Shuai Yuan, Jiayu Peng, Bin Cai, Zhehao Huang, Angel T. Garcia-Esparza, Dimosthenis Sokaras, Yirui Zhang, Livia Giordano, Karthik Akkiraju, Yun Guang Zhu, René Hübner, Xiaodong Zou, Yuriy Román-Leshkov & Yang Shao-Horn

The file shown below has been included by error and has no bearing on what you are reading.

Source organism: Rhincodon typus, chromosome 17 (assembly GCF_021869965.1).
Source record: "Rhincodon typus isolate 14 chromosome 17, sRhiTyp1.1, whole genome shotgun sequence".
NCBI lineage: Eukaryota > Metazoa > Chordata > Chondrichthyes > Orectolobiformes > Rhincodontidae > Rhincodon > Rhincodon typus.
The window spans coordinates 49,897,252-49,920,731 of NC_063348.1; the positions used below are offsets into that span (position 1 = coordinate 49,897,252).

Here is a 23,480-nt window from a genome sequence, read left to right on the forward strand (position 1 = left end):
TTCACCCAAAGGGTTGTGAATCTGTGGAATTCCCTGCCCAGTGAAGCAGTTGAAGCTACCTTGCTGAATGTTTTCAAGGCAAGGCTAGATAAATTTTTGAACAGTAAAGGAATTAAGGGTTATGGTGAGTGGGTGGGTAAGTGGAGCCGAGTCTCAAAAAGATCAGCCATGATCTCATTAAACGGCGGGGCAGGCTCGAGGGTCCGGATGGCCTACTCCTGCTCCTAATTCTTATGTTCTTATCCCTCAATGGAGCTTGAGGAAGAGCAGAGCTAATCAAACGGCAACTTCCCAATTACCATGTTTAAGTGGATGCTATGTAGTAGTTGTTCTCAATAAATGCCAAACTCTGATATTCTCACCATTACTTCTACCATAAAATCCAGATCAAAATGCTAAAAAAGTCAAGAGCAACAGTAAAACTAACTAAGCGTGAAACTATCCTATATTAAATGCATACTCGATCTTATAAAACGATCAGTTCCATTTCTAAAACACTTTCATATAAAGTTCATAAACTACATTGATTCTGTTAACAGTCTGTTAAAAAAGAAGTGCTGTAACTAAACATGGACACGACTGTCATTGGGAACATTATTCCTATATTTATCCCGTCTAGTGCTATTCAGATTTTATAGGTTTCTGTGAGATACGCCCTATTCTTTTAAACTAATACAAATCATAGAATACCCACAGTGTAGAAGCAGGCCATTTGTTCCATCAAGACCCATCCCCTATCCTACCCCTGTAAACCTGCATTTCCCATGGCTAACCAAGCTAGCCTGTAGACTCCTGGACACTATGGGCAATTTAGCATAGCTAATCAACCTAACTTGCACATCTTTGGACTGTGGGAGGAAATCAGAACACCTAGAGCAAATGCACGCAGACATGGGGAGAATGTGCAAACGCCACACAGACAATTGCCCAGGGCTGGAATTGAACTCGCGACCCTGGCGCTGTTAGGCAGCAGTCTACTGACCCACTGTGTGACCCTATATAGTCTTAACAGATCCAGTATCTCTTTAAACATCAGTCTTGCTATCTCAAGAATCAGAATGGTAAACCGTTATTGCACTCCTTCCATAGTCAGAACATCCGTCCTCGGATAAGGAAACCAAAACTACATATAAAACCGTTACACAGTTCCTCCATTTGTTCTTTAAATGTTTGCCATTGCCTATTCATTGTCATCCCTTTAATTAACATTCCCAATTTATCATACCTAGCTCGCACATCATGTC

The oxygen evolution reaction is central to making chemicals and energy carriers using electrons. Combining the great tunability of enzymatic systems with known oxide-based catalysts can create breakthrough opportunities to achieve both high activity and stability. Here we report a series of metal hydroxide–organic frameworks (MHOFs) synthesized by transforming layered hydroxides into two-dimensional sheets crosslinked using aromatic carboxylate linkers. MHOFs act as a tunable catalytic platform for the oxygen evolution reaction, where the π–π interactions between adjacent stacked linkers dictate stability, while the nature of transition metals in the hydroxides modulates catalytic activity. Substituting Ni-based MHOFs with acidic cations or electron-withdrawing linkers enhances oxygen evolution reaction activity by over three orders of magnitude per metal site, with Fe substitution achieving a mass activity of 80 A at 0.3 V overpotential for 20 h. Density functional theory calculations correlate the enhanced oxygen evolution reaction activity with the MHOF-based modulation of Ni redox and the optimized binding of oxygenated intermediates.